But they keep coming, like insects. He has to stomp one to death, in front of her, in an elevator, to protect her. He has no choice. She watches. Maybe she thinks he is one of them. She leaves. What can he say?
They kill his friend.
He must have thought he was one of them, at one time, but with her he seems to realize he isn’t. He is not going to go back.
He phones her: “I just want you to know that you and the boy are the best thing that has ever happened to me”.
Then he goes to settle things, to ensure her safety. He gives the ring leader a chance to honor an honest deal. The guy doesn’t, of course, and Driver, nearly killed, has to do what he has to do.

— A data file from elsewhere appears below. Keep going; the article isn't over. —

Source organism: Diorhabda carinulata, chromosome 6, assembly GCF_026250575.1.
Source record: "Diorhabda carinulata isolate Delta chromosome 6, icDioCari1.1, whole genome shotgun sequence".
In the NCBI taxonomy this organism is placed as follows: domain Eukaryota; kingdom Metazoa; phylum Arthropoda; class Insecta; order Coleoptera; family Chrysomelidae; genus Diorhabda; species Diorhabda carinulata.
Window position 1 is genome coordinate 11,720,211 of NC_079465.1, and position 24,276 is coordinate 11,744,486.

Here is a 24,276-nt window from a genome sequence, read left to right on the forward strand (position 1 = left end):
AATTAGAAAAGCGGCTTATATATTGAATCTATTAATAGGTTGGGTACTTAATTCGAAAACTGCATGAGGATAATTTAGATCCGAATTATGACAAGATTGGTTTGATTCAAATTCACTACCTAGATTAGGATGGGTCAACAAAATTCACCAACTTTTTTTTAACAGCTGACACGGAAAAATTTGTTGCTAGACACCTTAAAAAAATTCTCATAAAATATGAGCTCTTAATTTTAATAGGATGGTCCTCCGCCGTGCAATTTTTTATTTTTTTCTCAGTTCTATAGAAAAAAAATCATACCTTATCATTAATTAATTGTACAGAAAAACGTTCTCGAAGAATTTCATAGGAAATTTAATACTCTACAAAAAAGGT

He leaves the money with the body.
“Quantum theory predicts that the vacuum of space is a roiling bath of virtual particles that continuously appear and disappear. These vacuum fluctuations produce measurable phenomena, such as the Casimir effect, which arises from the pressure the virtual photons exert on stationary bodies. In 1970, Gerald Moore theorized that bodies in accelerated motion would produce real photons out of quantum vacuum fluctuation . . . Accelerated bodies modify quantum vacuum fluctuations, causing emission of photon pairs from the vacuum and dissipation of the bodies’ motional energy. The power dissipated in the motion of the body is equal to the total radiated electromagnetic power, as expected according to the law of energy conservation.” Nature, November, 17, 2011.